While many crosslinking agents are useful in the present invention, the crosslinking agents that are particularly reactive with carboxylic group of the dispersions are more preferred. Useful crosslinking agents include aliphatic isocyanates such as Desmodur™ KA-8703 and XO-671 (Bayer Corporation), carbodiimides such as Ucarlink™ XL 29SE (Union Carbide), and epoxy dispersions such as Epi-Rez™ 5003-W-55 (Shell Chemical). Additional crosslinkers include titanates such as Tyzor™ TE (DuPont); modified glyoxal such as Sequa™ 700C and 755 (Sequa Chemicals), dihydrazides such as valine dihydrazide (VDH), isophtharic acid dihydrazide (IDH), and adipic acid dihydrazide (ADH) (Ajinomoto Inc.). Crosslinkers include aromatic isocyanates such as Desmodur™ XO-672 (Bayer Chemical), epoxy dispersions such as Epi-Rez™ 3510-W-60, Epi-Rez™ 6006-W-70, Epi-Rez™ WD-510, and Epi-Rez™ 3519-W-50 (Shell Chemical), and hydroxy oxime ether derivatives such as Heloxy™ 63, 68, and 107 (Shell Chemical) and melamines such as Cymel™ 303 and 301 (Cytec Industries). Tri- and multifunctional aziridines such as CX 100 (Zeneca Resins), QZ-43 (K. J. Quinn), zirconates such as ammonium zironium carbonate (Magnesium Electron Limited) may be used, although they are generally not suitable for use when processing conditions require heat. Typically crosslinkers, when used, are present in amounts ranging from 0-7% by weight of total formulation preferably 0-3% by weight of total formulation.
Particularly useful neutralizing materials for pH adjustments include alkyl amines such as triethylamine, and diethylamine, cyclic amines such as morpholine and N-methyl morpholine, alkanolamines such as ethylaminoethanol, diethanolamine, dimethylethanolamine, triethanolamine (Aldrich Chemical), and aminomethylpropanol available (Angus Chemical). Typically these materials are present in amounts ranging from 0-0.5% by weight of total formulation preferably 0-0.2% by weight of total formulation.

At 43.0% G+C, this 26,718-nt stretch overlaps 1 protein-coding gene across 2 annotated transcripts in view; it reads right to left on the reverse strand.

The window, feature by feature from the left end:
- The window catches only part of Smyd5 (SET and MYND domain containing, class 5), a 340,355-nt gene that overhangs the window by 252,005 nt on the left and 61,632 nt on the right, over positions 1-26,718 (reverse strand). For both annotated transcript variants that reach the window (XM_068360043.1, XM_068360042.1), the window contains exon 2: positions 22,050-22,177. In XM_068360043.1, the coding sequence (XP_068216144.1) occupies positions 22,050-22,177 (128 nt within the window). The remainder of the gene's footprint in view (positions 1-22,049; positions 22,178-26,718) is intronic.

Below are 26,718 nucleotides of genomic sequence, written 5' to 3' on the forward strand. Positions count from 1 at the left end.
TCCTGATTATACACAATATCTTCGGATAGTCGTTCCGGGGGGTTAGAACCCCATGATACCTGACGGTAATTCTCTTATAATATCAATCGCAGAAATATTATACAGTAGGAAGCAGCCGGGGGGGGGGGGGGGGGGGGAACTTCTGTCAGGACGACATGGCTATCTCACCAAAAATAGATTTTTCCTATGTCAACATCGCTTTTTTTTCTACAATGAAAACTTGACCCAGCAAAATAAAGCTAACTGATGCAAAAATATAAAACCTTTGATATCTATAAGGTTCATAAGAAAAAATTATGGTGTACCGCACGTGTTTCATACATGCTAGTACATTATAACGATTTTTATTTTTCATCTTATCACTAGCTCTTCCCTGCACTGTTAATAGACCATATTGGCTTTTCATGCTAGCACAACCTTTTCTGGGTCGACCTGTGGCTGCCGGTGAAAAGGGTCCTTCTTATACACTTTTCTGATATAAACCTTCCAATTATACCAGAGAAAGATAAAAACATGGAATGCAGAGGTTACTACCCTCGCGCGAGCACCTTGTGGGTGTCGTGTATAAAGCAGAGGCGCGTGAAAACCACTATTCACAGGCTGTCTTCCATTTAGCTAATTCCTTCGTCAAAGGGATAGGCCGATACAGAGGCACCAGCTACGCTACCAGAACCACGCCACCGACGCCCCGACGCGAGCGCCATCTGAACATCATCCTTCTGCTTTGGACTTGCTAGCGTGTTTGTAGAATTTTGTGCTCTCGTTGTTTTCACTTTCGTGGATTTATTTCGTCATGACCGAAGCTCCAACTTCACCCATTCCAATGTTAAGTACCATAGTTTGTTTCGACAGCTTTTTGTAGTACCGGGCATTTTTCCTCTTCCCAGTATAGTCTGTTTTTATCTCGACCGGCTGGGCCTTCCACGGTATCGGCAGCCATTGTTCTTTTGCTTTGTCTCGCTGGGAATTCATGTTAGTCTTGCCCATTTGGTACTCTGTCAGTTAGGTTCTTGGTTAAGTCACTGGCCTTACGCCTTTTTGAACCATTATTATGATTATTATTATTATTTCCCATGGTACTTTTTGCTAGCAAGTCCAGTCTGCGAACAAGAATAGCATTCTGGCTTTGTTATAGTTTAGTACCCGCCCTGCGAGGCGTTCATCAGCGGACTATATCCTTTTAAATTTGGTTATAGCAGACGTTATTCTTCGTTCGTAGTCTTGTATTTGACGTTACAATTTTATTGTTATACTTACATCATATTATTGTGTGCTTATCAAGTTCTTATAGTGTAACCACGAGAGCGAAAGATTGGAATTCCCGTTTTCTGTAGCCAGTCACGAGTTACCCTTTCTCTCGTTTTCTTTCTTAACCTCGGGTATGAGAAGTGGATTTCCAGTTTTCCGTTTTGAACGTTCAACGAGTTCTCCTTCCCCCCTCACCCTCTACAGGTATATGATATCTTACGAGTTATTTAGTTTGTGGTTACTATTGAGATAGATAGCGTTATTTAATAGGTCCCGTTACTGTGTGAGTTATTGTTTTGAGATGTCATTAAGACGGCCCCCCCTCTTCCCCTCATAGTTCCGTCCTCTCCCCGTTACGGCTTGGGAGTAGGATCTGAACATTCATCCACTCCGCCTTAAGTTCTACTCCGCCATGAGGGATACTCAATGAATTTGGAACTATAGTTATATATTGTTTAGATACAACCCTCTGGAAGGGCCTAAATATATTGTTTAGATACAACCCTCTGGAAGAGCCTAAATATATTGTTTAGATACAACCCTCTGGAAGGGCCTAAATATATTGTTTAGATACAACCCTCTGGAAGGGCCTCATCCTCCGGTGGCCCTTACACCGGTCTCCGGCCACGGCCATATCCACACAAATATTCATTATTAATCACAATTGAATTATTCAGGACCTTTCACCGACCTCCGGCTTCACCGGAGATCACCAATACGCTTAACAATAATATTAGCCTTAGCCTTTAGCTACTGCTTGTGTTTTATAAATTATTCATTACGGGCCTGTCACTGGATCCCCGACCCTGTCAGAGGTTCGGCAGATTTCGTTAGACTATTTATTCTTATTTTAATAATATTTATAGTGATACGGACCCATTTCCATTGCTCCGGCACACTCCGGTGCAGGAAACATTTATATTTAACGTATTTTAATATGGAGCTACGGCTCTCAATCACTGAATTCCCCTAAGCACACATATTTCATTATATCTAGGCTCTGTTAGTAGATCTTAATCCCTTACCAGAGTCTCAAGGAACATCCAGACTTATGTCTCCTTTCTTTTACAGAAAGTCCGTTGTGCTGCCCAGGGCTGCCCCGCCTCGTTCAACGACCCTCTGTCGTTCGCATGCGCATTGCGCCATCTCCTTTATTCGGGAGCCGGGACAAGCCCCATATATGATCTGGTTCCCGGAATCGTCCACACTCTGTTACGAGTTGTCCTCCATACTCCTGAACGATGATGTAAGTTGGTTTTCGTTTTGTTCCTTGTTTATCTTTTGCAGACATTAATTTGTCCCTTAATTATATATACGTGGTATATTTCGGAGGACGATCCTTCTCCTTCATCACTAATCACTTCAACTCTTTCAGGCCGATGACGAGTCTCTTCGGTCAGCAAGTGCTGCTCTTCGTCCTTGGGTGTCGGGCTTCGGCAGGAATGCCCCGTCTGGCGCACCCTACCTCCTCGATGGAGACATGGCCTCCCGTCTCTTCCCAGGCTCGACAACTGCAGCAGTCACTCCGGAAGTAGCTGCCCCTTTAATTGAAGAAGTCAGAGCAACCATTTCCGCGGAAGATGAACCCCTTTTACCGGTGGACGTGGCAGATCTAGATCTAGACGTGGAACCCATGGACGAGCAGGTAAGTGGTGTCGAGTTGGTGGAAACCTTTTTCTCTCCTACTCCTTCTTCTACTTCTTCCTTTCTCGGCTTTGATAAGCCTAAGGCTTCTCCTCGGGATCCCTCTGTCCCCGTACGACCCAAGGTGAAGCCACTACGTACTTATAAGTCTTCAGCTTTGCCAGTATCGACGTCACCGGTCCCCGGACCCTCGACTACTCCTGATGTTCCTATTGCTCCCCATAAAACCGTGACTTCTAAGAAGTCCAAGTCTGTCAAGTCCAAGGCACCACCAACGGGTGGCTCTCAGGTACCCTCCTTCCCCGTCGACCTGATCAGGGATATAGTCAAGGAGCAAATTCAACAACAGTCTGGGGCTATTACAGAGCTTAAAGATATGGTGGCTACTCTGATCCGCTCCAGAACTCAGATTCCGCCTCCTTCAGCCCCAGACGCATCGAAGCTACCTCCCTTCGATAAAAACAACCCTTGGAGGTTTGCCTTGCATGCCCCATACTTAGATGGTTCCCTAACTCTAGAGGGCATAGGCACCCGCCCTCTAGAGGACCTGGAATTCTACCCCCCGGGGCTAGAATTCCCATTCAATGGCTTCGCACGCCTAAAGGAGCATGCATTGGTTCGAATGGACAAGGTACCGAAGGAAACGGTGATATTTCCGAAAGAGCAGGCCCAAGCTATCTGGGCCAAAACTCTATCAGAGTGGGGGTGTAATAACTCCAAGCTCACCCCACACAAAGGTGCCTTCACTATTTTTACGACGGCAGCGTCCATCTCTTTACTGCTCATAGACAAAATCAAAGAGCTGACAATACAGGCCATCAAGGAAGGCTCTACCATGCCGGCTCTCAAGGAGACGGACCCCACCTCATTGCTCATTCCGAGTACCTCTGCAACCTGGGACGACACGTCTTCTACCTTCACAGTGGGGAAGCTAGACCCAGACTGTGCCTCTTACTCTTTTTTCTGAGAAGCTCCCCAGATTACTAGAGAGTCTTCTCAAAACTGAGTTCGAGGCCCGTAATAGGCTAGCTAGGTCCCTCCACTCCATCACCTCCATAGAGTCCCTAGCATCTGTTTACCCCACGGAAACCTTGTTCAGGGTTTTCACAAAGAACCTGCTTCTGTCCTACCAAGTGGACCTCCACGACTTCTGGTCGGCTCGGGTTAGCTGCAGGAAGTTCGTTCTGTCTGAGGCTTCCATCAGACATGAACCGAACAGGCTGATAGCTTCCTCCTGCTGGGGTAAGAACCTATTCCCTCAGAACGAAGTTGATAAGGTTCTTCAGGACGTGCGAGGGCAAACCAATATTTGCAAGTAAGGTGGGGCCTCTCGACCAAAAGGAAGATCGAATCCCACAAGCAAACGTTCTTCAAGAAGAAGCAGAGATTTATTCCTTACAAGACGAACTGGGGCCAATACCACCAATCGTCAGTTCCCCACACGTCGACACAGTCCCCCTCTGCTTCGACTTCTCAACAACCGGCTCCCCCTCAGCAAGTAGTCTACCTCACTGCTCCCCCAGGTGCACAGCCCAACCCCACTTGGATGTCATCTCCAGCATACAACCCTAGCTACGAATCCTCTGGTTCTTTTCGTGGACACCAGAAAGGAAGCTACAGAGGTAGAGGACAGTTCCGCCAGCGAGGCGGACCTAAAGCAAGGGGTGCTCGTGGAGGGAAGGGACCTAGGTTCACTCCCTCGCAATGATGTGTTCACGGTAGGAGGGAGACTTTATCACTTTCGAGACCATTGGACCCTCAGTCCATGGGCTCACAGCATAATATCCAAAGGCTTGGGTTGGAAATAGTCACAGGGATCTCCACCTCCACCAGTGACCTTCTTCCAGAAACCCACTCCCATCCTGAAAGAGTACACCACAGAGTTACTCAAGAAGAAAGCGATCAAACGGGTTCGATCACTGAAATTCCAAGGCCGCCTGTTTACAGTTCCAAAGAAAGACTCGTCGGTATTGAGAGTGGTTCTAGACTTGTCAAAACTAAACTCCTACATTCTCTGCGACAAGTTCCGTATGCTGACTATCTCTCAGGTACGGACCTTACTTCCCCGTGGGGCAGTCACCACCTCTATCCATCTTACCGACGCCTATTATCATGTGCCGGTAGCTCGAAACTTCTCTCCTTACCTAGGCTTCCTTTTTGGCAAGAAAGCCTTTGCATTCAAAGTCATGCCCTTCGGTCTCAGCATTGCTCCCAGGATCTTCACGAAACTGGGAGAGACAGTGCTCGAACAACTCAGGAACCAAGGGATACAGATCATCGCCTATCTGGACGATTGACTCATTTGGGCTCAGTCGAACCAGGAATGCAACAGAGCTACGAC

Solvents and Coalescing Agents
It is preferable that the present invention should not contain any solvent other than water. However, if the adhesives contain any solvents, the maximum percentage does not exceed 10%, preferably does not exceed 5% of the total formulation. Preferably, the solvent content is minimized. However, should a solvent be useful for enhancing performance of the current invention then the preferred solvents include aromatic solvents such as toluene and xylene (Chemcentral). The more preferred solvents include methyl amyl ketone, methyl isoamyl ketone, methyl isobutyl ketone (Eastman Chemical), and N-cyclohexyl-2-pyrrolidone and N-2-hydroxyethyl-2-pyrrolidone (ISP Chemical). The most preferred solvents include N-methyl pyrrolidone (NMP), N-ethyl pyrrolidone (NEP), 2-pyrol, (ISP Chemical), D-limonene (L. V. Lomas), and cyclohexanone (Allied Signal Chemical) and Oxsol™ 10 and 100 (Occidental Chemical).
Certain solvents can also function as coalascing agents and useful coalescing agents include the ethylene and propylene derived glycol ether solvents of which the most preferred are the propylene glycol ethers. The preferred coalescing agents include Dowanol™ diethylene glycol n-butyl ether (DB), ethylene glycol n-butyl ether (EB), ethylene glycol phenyl ether (EPh), and propylene glycol n-propyl ether (PnP) (Dow Chemical Co.). The more preferred coalescing agents include propylene glycol phenyl ether (PPh), propylene glycol n-butyl ether (PnB), and tripropylene glycol methyl ether (TPM) (Dow Chemical Co.). The most preferred propylene glycol ether solvents are Dowanol™ dipropylene glycol n-butyl ether (DPnB), tripropylene glycol n-butyl ether (TPnB), and dipropylene glycol methyl ether (DPM)) (Dow Chemical Co.).
In evaluating the water-based adhesives of the invention it was found that a raised particulate, textured or cobweb adhesive pattern produced superior results to a flat spray pattern.